Tourist Streetcar Ride

Top photo: Francisco Arrais


The Tourist Streetcar ride offers a true voyage back in time via 40 points of historical and cultural interest. With departures from Valongo station – built in 1867 for the first railroad in São Paulo – the electric streetcars from the 19th and 20th centuries travel through the Historic Center, accompanied by a tour guide. 


They are original vehicles, originating in Scotland, Portugal and Italy, making Santos the first Living Streetcar Museum in Latin America. Drivers and conductors wear replicas of the original uniform from the time when the streetcars were the city’s main means of transport. 

Open Streetcar nº 32

Built in 1911, nº32 is the oldest electric streetcar in the country. It came from Scotland and the interior is decorated with advertisements from the 1950s, and there is a double running board, which, in the last century, made access easy for women in skirts and dresses. The nine bench seats and steps are original, and the embellished driver’s seat, entirely reworked, was restored after research through old photos. The vehicle can carry 45 passengers and joined the Tourist Streetcar fleet on August 14, 2012.  


Photo: Anderson Bianchi

Closed street car nº 40

With original Scottish mechanics, the ‘shrimp streetcar’, no 40, is from 1911. Made from cabreuva wood, which is under threat of extinction, and hammered glass, it was redesigned in the 1950s, when its bodywork was modernized. Able to carry 28 passengers, it is decorated with advertisements from the time when streetcars circulated in Santos. Identical to those used in the city up to the 1970s, this streetcar can reach up to 50kph.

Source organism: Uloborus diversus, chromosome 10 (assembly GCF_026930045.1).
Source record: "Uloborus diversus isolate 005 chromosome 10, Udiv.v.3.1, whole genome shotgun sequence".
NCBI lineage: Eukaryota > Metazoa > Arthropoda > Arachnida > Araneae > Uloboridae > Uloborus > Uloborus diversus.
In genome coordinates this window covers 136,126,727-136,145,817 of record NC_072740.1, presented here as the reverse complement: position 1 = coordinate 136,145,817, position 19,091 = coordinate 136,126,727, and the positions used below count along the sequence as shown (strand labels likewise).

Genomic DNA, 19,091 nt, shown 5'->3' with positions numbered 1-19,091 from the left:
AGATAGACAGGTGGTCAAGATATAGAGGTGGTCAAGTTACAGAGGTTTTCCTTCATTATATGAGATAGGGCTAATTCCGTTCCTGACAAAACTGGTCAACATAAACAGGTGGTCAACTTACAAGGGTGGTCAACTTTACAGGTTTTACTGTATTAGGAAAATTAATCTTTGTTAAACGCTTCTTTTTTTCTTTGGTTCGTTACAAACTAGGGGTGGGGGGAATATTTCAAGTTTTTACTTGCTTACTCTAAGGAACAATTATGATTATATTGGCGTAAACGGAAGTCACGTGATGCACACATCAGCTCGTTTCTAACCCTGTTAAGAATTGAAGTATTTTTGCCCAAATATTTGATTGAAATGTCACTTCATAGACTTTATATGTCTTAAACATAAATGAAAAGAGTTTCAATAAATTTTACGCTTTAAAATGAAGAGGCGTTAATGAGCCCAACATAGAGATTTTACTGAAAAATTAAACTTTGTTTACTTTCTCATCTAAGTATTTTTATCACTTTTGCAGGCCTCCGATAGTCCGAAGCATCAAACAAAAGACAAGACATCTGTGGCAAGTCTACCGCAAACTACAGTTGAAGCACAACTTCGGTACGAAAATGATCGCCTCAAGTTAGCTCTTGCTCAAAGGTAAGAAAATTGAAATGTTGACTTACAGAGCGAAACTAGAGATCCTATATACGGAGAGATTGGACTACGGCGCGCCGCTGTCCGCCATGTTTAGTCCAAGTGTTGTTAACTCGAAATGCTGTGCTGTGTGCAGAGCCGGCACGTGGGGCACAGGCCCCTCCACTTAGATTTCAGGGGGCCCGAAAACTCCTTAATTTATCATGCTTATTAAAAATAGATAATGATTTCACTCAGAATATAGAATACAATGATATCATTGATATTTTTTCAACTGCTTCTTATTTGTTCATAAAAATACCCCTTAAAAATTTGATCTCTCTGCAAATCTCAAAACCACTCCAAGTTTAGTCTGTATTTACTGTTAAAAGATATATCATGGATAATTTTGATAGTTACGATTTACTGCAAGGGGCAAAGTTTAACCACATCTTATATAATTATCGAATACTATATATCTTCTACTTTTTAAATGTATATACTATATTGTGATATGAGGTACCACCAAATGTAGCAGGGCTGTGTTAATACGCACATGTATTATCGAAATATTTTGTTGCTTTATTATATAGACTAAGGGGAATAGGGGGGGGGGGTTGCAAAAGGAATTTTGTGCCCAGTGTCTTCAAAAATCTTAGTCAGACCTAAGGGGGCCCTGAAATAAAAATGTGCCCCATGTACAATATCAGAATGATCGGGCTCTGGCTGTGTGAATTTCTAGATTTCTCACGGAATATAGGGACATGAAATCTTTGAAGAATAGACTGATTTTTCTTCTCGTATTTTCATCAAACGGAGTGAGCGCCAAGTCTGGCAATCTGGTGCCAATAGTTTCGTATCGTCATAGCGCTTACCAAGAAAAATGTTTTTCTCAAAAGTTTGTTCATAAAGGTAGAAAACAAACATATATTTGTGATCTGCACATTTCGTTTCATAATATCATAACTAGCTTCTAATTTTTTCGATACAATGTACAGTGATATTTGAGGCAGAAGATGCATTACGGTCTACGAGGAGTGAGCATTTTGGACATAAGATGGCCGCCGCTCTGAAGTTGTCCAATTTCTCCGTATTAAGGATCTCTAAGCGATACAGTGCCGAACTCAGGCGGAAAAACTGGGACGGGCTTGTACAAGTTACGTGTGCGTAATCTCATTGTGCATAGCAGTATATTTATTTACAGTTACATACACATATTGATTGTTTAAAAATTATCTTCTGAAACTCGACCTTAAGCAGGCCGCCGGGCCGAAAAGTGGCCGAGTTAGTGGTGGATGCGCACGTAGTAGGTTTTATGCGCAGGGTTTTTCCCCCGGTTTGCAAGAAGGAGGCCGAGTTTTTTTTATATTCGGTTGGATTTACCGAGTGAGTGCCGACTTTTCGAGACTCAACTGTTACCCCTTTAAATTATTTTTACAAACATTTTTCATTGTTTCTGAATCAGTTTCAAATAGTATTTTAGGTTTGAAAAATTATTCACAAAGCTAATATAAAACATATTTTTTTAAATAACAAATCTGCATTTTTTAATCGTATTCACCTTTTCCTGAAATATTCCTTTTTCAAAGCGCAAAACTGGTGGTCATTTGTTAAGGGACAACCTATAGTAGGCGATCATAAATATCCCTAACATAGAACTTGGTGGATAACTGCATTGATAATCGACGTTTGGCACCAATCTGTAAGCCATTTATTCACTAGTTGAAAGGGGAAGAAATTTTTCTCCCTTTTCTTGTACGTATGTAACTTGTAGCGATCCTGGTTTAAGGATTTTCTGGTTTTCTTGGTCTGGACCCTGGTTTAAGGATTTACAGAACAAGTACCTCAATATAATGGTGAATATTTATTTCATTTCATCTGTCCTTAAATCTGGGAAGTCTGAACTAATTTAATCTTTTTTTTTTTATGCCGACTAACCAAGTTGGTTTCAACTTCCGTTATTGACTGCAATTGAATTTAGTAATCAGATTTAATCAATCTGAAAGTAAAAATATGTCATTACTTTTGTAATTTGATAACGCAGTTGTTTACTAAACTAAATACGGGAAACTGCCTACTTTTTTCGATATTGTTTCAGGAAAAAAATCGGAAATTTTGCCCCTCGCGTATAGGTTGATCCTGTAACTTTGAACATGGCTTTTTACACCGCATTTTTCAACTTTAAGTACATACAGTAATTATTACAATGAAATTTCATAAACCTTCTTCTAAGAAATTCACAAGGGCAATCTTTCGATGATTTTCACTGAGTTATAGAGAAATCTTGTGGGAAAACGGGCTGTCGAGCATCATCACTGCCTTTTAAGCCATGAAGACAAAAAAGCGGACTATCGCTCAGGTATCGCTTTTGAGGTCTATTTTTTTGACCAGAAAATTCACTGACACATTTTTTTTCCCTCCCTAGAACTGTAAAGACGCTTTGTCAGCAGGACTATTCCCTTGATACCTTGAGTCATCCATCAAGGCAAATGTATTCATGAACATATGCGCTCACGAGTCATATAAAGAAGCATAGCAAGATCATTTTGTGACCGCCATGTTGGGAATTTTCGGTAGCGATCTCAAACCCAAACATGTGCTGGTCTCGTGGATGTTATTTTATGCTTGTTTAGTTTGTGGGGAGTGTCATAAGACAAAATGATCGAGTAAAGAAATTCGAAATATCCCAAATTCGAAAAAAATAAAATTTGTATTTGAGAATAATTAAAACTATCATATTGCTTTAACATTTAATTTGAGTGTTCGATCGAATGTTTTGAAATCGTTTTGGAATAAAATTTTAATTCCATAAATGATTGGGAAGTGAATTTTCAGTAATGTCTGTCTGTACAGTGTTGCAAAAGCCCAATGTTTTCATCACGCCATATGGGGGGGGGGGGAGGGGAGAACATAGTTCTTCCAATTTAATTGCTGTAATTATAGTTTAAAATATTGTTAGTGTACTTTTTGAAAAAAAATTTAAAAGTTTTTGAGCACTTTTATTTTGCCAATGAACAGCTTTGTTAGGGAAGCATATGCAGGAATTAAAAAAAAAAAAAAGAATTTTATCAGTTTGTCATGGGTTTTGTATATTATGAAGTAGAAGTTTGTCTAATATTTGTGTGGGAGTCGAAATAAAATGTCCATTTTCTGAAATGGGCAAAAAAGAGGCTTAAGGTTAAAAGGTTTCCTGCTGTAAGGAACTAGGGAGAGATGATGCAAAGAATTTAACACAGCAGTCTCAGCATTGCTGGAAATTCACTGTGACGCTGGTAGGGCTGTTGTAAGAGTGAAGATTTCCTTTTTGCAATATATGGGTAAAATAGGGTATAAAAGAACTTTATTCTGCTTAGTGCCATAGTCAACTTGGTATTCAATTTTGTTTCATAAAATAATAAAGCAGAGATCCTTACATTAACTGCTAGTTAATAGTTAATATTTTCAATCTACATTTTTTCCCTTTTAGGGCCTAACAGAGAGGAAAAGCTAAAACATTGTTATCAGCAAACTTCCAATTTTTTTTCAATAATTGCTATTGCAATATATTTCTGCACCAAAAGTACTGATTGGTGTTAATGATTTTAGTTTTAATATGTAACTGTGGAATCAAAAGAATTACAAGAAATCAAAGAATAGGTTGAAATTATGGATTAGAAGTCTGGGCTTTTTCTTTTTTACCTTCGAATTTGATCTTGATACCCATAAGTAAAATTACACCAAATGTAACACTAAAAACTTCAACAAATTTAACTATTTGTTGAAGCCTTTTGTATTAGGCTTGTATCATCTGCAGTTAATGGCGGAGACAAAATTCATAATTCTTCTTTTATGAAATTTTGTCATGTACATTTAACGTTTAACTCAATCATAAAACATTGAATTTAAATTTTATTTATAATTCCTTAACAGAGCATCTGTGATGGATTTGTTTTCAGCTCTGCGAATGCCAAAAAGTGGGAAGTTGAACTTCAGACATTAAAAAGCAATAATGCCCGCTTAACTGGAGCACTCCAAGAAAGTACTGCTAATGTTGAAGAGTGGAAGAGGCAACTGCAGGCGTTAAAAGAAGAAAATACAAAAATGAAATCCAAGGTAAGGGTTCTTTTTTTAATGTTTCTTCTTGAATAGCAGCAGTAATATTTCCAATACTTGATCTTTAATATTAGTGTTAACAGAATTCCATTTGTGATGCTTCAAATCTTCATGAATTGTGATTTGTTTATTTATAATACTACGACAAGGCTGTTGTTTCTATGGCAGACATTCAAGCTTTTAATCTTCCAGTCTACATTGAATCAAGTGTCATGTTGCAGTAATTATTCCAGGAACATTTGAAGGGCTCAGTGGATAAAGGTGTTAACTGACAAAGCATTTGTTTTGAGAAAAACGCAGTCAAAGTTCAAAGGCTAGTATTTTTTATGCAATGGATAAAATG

The name ‘shrimp streetcar’ comes from the original color of the bodywork: red. It joined the tourist streetcar fleet on January 26, 2002 and, in June 2011, was transformed into the Whale Streetcar, in honor of Santos Football Club’s becoming three times champions of the Libertadores Cup. The inside was decorated with images of the titles in 1962, 1963 and 2011. It returned to service in September 2013 with its original silver and red paintwork and since April 2017 has been its current color, green. 


Photo: Ronaldo Andrade

Portuguese Streetcar 224

Built at the end of the 1920s in Portugal, streetcar 224 began its route in the Historic Center in September, 2008. With its original interior and period light-fittings, it can hold 23 passengers.

On June 15, 2014, to mark the inauguration of the Museu Pelé (Pelé Museum), it began to circulate as the Pelé Streetcar, with decorative adhesives alluding to the King of Football.
On December 23, 2015, this tribute to Pelé was modernized, with graffiti artwork by Leandro Shesko – it was the first electric streetcar in the country to be decorated with graffiti art.
Two years later, the streetcar went back to its original color, yellow.


Photo: Francisco Arrais

Art Streetcar

With internal décor inspired by concrete art, which takes us back to the 1930s and 1950s, when it was built and renovated, with 36 seats, mounted on an articulated platform, it is 20 meters long, boasts a kitchen with microwave oven, electric oven, and cooktop; air conditioning; bathroom and accessibility for passengers with special needs. The interior is inspired on the work’ Plano em Superfície Modulada’ (Planes in Modulated Surface) (nº 5 1957), by Lygia Clark. The vehicle was donated by Turin city Hall (Italy).


Photo: Raimundo Rosa

Japanese Streetcar

Built 1953 at Nagasaki, it received prefix number 206 and circulated for over 60 years in the hometown. It became part of a modern mobility plan in the years after the atomic bomb disaster at the final stage of World War Two.


The vehicle is the subject of a 2016 friendship donation agreement. After a 42-day overseas voyage from Nagasaki to Santos, it underwent a 3-year extensive refit throughout in its structure technic not neglecting its cultural aspects aiming to the resumption of the former inboard communication scheme.


It offers facilities for 28 passengers sitting and plays an important roll in the old side of Santos town tourism.


Photo: Rogério Bomfim

Trailer 38 (large)

Donated by the city of Votorantim (SP), no 38 is the second – and largest –  trailer to circulate in the city. With a capacity for 42 passengers, it began operations in January 2016. It is actually an old open streetcar from the Brazilian Association of Railway Preservation, exhibited in Campos do Jordão (SP).


Photo: Francisco Arrais

Small trailer

An old wagon pulled by animals, from 1871, it has been adapted to function as a trailer. With seating for 24, it has been part of the Tourist Streetcar Line since November, 2000.


Photo: Marcelo Martins